This book follows the story of Esmae who has been inspired by the character Karna. I love Esmae and she is definitely in my top 5 characters of all time. I think what really inspires me about this character is her rage. As POC, we are often expected to bury or subdue our rage about anything. We are expected to just let go or just let it be. Esmae is wronged by a lot of people in her life and instead of being quiet about it, she has channeled that anger into revenge and doing what she knows is right even if it’s difficult.
The depiction of family, sacrifices, ambition, anger, politics and the meddling of gods and goddesses is just perfection. I had read the first and the second part of this trilogy in two days straight and I could not stop until I was done. Very few series have that effect and this one definitely has that power. This inspires me and the series as a whole makes me feel seen like very few have.
Empire of Sand by Tasha Suri
Empire of Sand is one of the most evocative and well-written books I have ever read. This book just captures you with its vivid eye for details and rich world building. Amun and Mehr, the two main characters were well-fleshed out characters who you can’t help but root for. This book’s magic system was heavily based on dance. It is inspired by Mughal India and talk about the Amrithis who have the power of dance and are treated with apprehension by the people of the Ambhan empire.
Indian classical dances are many and each of them are beautiful. The dance mentioned in this book takes inspiration from that. I am a dancer since a young age and an amateur classical dancer (of the dance form Kathak). The descriptions of this book are phenomenal but the dance scenes where Mehr is doing the dance ritual are just incredibly powerful. While reading those scenes, I felt a feeling of pride and a feeling of awe. I could just imagine it in my head and that was exhilarating. Apart from this, the book also focuses on the importance of faith, the power systems which exist and how freedom, choice and identity play a part in Amun and Mehr’s lives. This is a book I will always recommend.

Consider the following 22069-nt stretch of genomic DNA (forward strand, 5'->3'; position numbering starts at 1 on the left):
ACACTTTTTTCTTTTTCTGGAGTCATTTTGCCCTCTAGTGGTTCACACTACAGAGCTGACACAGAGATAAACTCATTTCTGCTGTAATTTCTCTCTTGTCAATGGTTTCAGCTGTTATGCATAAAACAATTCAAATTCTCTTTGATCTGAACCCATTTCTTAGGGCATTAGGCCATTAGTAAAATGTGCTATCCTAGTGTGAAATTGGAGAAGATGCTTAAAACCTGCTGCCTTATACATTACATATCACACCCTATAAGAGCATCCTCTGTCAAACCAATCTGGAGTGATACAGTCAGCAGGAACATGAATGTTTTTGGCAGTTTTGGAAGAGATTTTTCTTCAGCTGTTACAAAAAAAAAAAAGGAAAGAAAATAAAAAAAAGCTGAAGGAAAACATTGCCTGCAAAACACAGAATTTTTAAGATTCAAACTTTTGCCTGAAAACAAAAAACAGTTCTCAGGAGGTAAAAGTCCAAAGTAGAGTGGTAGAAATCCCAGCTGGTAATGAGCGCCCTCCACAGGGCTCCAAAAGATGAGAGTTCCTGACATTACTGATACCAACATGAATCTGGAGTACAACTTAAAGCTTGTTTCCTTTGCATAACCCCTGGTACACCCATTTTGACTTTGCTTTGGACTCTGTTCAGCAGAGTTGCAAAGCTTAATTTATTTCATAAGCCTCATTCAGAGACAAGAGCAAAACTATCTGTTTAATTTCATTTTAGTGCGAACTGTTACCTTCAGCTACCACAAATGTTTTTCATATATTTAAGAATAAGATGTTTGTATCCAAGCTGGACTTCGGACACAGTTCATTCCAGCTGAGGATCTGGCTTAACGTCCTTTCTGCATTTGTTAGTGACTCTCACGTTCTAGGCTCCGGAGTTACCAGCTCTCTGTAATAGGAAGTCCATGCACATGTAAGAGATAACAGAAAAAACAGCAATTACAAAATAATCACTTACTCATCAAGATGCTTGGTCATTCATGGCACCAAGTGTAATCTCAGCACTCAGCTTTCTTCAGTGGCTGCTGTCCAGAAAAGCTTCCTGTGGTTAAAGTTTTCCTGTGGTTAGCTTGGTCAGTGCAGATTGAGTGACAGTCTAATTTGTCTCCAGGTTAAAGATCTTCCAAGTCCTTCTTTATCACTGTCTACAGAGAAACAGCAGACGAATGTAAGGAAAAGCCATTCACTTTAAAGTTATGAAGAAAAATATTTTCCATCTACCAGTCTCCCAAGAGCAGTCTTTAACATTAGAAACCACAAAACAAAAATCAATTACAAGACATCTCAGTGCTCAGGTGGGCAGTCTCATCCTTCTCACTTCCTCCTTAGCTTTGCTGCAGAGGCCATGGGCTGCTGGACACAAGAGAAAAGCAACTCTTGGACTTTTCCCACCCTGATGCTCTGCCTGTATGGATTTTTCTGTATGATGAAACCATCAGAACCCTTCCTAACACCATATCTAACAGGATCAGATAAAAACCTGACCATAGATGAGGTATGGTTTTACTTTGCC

Also recommend: The Gilded Wolves by Roshani Chokshi and the character Laila who is also a dancer and one of my favourites.
The Tiger at Midnight by Swati Teerdhala
The special thing about The Tiger at Midnight is just how desi it is. When I first read the synopsis for this book and saw that the charaters’ names were Esha and Kunal, I would be lying if I said I did not let out a squeal of excitement. There are so many books growing up which had names I could not pronounce or which I could never relate to because I had never heard of them!
Esha and Kunal are two names which not only could I pronounce without worry of doing it wrong but also these are names of people around me and that gave me the biggest of satisfaction. The descriptions in the book and Esha’s love for mangoes was so relatable. I love mangoes so much and to read about a character loving them too was really great. The names of other characters were also ones I had heard of and I know this probably sounds like too little a thing to get this excited over but for me it was one of the best things to be able to read names I know about. There’s mentions of uttariya and saris which again are items of clothing I know of and hence could imagine easily. These little things give me the absolute happiness and this is why this book is so special to me.
There are little tidbits about Indian culture and the customs and traditions which I have heard of while growing up and to actually read about them in a fantasy book is just super good. I can never recommend this book enough.
About the Book Blogger
Krisha (she/her) is an Indian blogger and lover of flowers and dance. She is a reader since a young age and doesn’t know life without books. She is passionate about diverse books, especially South Asian books, and loves to hype up and fangirl about fictional worlds and characters.
I absolutely love reading book recommendation posts and seeing the love and pride flow through the words. I’m definitely going to be picking up Empire of Sand and Tiger at Midnight myself, and I can attest that A Spark of White Fire is fantastic!
Though Krisha is the first book blogger that we have featured during Asian Heritage Month so far, she won’t be the last! Be sure to join us next week for more posts by Asian authors, including Asian bloggers and content creators!